Instagram Tips from Influencers Aimee Song, Shiona Turini and Eva Chen
Influencers flocked to Fashion Week in Paris this year, including one of our favorite fashion influencers, Song of Style's Aimee Song.
She brought to the event all the iconic boldness we’ve come to expect from her-- and in addition to looking amazing, she managed to host an impromptu interview session with friends and fellow fashion influencers Shiona Turini and Eva Chen. On their way to lunch, the three recorded a discussion on the importance of street style, diversity in the industry, and getting around Instagram’s algorithm.
AS Why is it important to be street-styled?
ST I think it depends on your job, your profile, and what you want your next job to be, because for some people it’s not important. I truly believe that. And for other people who make a career off of having a bigger profile then it’s a little bit more important for them. But I wouldn’t say overall-- I mean, for me, I would say it’s not important.
AS So why are you always looking so fine?
EC She wakes up like this and I know that because she’s my roommate this season.
ST I dress like this all the time, I dressed like this in Bermuda, in Morocco. Old habits die hard.
AS What does it mean for a street style photographer to shoot people? Why are they so desperate to shoot street style people?
EC I think street style photographers have maybe the hardest job in fashion-- it’s freezing cold, at least we get to go inside and get warm, they’re standing out there so cold and freezing, trying to get a great shot. I mean, they make their living from getting good pictures.
ST Street style photographers are literally selling their photos to magazines, hoping that when you open up Bazaar or a publication like that [you will see their photographs]. The trend pages are real people wearing clothes, and magazines use pickup photos for that.
AS Did you see the article on The Cut about street style photographers being selective on who they shoot? Why isn’t there much more racial diversity, body diversity, in the magazines that we see? Is it the street style photographers?
ST I read that, and I totally understand why the writer felt that way and why she said that. And I think there is a little bit of truth, but for me it’s a much bigger issue because the argument was that street style photographers don’t shoot black girls But the real argument is, why aren’t magazines hiring black girls? Why aren’t magazines hiring girls that have a diverse body type? Why is it that the people that we see at shows are the exact same kind of look? I was at a show today and I was like, “Oh my god, this is the first time I’ve seen this brand use a black model in the history of my career.” And then I was like, “Well there’s really only three black people in attendance of this show.” The issue is always bigger than that surface level, so I understand where the argument comes from, but I think the bigger issue is that there’s not enough diversity attending the shows to get shot.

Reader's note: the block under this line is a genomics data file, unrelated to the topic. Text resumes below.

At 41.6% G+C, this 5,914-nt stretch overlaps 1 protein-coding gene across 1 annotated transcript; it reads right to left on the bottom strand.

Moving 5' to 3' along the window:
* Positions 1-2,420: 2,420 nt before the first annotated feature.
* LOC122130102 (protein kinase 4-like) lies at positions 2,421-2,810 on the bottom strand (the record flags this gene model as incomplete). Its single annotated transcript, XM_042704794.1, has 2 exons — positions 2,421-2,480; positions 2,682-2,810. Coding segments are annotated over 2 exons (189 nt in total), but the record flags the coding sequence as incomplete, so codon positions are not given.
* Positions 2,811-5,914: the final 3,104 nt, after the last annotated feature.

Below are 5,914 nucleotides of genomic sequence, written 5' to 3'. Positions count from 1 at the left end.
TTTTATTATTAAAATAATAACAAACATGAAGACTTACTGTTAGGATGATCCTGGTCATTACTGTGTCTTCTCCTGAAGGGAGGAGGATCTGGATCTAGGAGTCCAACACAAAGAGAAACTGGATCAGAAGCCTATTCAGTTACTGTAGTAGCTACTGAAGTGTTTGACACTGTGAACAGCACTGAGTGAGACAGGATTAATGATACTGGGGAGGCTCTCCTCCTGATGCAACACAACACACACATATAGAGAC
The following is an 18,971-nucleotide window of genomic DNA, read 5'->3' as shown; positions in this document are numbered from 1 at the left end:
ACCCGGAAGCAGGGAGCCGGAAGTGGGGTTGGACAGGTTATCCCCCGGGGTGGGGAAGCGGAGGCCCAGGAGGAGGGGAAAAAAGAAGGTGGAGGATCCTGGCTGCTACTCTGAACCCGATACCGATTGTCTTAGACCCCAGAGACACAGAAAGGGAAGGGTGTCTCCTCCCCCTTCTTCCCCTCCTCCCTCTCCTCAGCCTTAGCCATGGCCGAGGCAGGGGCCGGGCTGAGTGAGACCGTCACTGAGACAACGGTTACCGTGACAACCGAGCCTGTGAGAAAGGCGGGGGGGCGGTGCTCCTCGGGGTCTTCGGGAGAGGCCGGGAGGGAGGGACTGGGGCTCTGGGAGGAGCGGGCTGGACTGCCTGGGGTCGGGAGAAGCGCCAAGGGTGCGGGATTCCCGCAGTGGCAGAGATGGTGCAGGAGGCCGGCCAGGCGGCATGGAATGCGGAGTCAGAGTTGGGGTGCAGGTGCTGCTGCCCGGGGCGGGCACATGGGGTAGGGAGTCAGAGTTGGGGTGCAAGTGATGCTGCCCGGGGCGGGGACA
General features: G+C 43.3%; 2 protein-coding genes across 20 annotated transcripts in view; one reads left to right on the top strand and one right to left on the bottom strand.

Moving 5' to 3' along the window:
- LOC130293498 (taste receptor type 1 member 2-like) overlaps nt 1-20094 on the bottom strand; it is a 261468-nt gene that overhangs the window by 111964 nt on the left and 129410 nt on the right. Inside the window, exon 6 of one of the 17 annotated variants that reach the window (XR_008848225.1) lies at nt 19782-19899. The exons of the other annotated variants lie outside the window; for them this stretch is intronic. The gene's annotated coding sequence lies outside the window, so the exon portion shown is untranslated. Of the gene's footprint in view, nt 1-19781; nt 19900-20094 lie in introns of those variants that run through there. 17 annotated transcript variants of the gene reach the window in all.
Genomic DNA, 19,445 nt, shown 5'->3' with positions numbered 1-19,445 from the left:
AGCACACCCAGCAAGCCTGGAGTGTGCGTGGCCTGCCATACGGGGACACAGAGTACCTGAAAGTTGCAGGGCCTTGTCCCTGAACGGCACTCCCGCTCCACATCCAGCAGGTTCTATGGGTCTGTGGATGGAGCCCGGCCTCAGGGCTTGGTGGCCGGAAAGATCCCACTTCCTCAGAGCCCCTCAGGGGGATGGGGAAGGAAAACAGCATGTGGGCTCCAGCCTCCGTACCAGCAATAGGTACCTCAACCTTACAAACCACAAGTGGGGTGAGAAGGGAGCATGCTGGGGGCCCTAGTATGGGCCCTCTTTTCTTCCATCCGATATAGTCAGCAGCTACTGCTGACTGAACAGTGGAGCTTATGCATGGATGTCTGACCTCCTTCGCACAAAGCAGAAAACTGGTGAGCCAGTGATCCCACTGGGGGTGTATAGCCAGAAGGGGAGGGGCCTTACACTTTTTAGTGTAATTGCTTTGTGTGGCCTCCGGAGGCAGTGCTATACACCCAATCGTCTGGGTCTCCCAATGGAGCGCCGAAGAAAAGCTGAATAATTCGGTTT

EC: I think that means the industry from the top has to change, because there’s responsibility for the people at the top to hire and mentor-- whether it’s an intern or an assistant-- diverse candidates. You have to do that because the people at the top are one day going to be those people who are at the bottom now.
ST The other issue is that-- and I’ve expressed this to a few of the editors that work at The Cut-- is that The Cut was the worst offender this season. I just couldn’t understand, because I went through and counted how many black women were in The Cut’s street style section, and I think out of about 200 images, I saw five black girls.
EC Well The Cut used to have Nabile-- a very amazing photographer who had a really great eye-- and he was diverse himself, and he had the best style.
AS The other thing was that he never shot the obvious street style stars. He always was looking for new faces. But now I don’t know who’s shooting their stuff.
ST Well and also I have to say it’s so many people’s problems-- people just want to blame the photographers, but who was top editing those photos to not notice that, “Oh, I’ve only edited or selected white womens pictures to put in this slideshow.” There’s so many people who participate in the problem that could also be part of the solution.
AS Eva believes strongly in constant posting, too.
EC I just feel like a lot of the time people are like, “I don’t know, I want to grow my following on Instagram or I want to do more on Instagram,” and I’m like, “Well, how often do you post?” and they’re like, “Well, I post once every three days or once every three weeks because I want to be cool.” Everyone is like, “Ooh, algorithms, so scary,” but it’s about engagement. So the more content you put out the better. If the average person opens Instagram 30 times a day, and if you follow over 1000 accounts... if Shiona posts once every three days, you’re not going to see her content. It’s not rocket science. Basically, you have to post more.
AS Do you think only posting once a day and then doing a lot of Insta stories is okay?
EC I think that’s fine! I just think the main thing is getting into an Instagram habit. Instagram, like everything else, is a habit. It’s like, say I have a baby at home-- I don’t feed my baby once every two days or once every week, that would be child abuse. And then the baby wouldn’t grow. And Instagram for many people is their baby. So feed your baby regularly.
We need look no further than fashion week to see that fashion influencers are leading the social media zeitgeist. Not only are they changing the game for digital marketers, they are also bringing classic millennial priorities to bear on the industry in terms of inclusion. Learn more about influencer strategy by visiting our website CROWD. or send us an email to firstname.lastname@example.org.